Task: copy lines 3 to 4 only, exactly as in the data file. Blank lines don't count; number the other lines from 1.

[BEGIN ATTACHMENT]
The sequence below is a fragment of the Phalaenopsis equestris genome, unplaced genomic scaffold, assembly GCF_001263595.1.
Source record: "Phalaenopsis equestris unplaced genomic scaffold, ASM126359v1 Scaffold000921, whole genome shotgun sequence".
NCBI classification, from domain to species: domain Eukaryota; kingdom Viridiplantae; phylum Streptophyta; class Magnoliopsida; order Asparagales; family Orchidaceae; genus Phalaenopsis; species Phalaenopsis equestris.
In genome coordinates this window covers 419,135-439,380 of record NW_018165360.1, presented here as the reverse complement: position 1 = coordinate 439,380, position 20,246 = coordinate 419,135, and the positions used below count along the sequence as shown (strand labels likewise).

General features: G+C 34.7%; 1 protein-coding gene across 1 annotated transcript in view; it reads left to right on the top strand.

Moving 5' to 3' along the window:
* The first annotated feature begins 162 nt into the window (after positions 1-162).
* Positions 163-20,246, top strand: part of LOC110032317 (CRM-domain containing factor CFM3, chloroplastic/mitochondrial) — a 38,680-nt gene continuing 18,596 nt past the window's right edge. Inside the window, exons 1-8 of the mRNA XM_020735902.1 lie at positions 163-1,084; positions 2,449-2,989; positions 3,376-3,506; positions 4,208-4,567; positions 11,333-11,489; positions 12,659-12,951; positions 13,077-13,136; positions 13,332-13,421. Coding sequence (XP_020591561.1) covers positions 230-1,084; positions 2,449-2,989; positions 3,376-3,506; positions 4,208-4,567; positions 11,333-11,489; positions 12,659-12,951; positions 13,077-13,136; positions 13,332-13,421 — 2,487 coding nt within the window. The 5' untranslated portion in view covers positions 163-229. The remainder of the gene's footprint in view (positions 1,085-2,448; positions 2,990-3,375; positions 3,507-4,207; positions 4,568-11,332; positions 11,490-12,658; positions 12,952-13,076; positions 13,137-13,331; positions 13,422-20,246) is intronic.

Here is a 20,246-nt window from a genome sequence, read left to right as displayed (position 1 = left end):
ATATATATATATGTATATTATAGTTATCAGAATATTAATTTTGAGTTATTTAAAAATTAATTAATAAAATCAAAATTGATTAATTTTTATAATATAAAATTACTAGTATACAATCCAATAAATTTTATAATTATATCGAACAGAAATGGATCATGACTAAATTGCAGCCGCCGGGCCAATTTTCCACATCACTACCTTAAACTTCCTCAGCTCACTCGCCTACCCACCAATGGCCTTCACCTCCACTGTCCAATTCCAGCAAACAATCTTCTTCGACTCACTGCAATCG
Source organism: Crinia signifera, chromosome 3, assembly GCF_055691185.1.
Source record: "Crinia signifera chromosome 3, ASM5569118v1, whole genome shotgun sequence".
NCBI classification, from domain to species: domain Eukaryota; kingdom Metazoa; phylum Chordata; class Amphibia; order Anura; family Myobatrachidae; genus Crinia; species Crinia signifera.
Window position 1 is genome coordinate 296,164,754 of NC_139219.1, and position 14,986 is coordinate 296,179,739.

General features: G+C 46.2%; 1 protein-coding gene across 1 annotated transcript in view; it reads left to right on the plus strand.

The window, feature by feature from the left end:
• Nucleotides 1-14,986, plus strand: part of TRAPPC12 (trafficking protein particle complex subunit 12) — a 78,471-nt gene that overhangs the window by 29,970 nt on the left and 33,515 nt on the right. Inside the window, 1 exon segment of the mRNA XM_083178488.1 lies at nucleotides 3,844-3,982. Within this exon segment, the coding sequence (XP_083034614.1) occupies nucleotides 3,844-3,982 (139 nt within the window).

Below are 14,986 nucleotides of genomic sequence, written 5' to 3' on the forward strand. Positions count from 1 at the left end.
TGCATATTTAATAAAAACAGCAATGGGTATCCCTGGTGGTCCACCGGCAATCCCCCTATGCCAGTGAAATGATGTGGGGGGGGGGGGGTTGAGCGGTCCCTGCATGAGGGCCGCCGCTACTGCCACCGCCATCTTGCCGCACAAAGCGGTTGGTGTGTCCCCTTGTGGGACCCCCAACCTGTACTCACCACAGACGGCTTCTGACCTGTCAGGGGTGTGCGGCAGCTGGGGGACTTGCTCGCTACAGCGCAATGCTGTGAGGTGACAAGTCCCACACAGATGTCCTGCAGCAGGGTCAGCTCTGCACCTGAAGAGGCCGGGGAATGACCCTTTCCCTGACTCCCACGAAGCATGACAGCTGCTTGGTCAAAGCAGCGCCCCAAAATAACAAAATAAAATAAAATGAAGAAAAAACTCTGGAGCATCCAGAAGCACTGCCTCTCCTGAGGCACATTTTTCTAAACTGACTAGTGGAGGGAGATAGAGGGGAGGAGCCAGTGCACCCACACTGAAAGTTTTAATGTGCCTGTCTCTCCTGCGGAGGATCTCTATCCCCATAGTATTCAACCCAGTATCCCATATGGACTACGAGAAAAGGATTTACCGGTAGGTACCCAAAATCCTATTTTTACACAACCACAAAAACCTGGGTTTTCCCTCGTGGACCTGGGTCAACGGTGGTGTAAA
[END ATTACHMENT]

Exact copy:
NCBI classification, from domain to species: domain Eukaryota; kingdom Viridiplantae; phylum Streptophyta; class Magnoliopsida; order Asparagales; family Orchidaceae; genus Phalaenopsis; species Phalaenopsis equestris.
In genome coordinates this window covers 419,135-439,380 of record NW_018165360.1, presented here as the reverse complement: position 1 = coordinate 439,380, position 20,246 = coordinate 419,135, and the positions used below count along the sequence as shown (strand labels likewise).